|2002||St Hilary 900|
As a young woman Maud Jenkins (nee Young) was house parlour maid, first at Lanelay and then at St Hilary. She worked for the Bruce family who moved from Lanelay, near Llantrisant in 1924 when they bought the Vicarage (renamed the Grange) from the Church in Wales (click here for the story of the Bruce Family).
Maud was one of six house servants employed by the Bruce family. Her fellow servants were housemaid, ‘between maid’ cook, kitchenmaid and laundry maid, plus a housekeeper and children’s governess. Maud and the others ate in the servants hall and slept in the attic rooms, working long hours especially when the Bruce’s entertained or returned home late at night. The staff were given two weeks holiday in the summer and for Maud this was an opportunity to visit her own family at Brynna.
Outdoor staff at the Grange included a groom and a gardener and Maud vividly recalls the well tended gardens, particularly the walled kitchen garden where a rich variety of fruit (including luscious strawberries) and vegetables were produced both out of doors and in the heated greenhouses (1).
Sian Deal , who lives at Gweled-y-Glyn shared some relevant history. Her house, and the one next door were built in the 1920s by Sir Gerald Bruce who resided in the Grange. Sian’s grandfather initially worked as the Groom to Sir Gerald and then became his chauffeur Sir Gerald’s gardener lived in the adjoining house, Cartref. Sir Gerald Bruce left the house to Sian’s Grandfather when he died.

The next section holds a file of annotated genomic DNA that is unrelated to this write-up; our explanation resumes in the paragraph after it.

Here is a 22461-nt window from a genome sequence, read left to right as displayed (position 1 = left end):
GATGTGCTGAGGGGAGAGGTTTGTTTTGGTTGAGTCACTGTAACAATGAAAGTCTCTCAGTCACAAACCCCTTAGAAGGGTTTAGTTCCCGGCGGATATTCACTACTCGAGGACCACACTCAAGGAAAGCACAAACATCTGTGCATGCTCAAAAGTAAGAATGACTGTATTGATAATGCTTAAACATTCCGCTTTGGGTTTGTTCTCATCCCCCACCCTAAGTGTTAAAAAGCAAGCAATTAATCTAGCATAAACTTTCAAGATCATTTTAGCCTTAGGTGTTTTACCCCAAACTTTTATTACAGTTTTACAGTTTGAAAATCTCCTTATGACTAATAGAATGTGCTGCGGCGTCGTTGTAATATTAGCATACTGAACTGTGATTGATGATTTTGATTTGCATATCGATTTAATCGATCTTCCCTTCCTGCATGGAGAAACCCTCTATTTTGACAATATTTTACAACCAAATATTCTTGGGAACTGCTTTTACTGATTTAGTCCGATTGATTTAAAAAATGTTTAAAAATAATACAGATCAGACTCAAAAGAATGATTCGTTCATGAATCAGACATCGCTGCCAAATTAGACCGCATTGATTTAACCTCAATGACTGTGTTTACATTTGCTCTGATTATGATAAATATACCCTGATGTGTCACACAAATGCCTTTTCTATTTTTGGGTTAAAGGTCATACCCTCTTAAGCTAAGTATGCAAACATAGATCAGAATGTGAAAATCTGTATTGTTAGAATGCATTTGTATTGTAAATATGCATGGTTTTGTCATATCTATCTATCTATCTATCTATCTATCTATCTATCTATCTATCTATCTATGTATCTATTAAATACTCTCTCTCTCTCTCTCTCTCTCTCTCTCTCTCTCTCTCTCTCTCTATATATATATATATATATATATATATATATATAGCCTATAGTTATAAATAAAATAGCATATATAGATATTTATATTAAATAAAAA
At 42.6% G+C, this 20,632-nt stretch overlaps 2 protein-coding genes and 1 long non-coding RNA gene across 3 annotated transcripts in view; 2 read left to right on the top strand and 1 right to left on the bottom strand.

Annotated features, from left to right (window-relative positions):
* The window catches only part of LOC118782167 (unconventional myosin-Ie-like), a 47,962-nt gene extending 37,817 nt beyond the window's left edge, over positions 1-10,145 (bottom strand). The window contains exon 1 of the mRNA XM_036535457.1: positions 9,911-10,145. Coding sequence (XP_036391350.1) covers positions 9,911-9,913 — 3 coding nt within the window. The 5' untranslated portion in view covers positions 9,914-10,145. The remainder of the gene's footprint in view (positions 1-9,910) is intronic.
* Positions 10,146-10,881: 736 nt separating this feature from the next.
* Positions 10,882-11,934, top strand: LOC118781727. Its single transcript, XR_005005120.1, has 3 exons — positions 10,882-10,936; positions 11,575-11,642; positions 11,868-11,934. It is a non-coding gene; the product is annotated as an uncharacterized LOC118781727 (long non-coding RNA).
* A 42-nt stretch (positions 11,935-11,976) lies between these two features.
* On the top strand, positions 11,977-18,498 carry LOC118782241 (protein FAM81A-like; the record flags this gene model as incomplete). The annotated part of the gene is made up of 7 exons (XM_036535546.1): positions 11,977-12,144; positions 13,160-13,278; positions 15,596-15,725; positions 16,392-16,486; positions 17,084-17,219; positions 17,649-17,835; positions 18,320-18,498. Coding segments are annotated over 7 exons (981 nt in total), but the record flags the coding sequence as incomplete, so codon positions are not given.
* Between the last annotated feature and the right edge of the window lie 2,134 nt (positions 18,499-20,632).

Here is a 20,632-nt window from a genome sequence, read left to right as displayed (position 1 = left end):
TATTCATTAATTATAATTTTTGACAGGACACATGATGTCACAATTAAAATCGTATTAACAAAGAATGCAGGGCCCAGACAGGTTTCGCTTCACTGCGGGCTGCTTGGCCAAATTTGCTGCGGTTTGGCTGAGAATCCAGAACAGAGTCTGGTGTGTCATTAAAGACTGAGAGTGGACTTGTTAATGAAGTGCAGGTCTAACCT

The following was provided by Sue McDonagh on 12 April 2020:
“My mother in law, Margaret McDonagh lived in the cottage linked to Maud Jenkins. They were linked so that each of their front doors opened on the opposite side of the house. Margaret's garden was a bit of a field, in terms of size, compared to Maud and Ernie’s.
I can remember the inside fairly well. There was a tiny kitchen that overlooked Maud’s garden, and a curtained entrance to the snug living room, which overlooked her own garden. Downstairs loo with a bath. Two bedrooms I think?
Her friend from Telford visited annually. We all called her Aunty Rosie. She was a lovely lady, whose big frame shook with laughter regularly. It was a matter of some astonishment to us all that she managed to use a chamber pot during the night without falling off it”.
The two cottages mentioned above were bought at auction by Iuean and Sian Morris around 2005 and they moved in 2006 after renovating it. It was at this time that the two cottages wer turned into one – Manor Cottage. In 2020 the residents are Gareth and Ewa Thomas.
Maud and Bill Clay (probably at her 90th birthday celebration)
(1) Hilary Thomas (2000) St Hilary: a history of the place and its people (accessed 10 May 2020)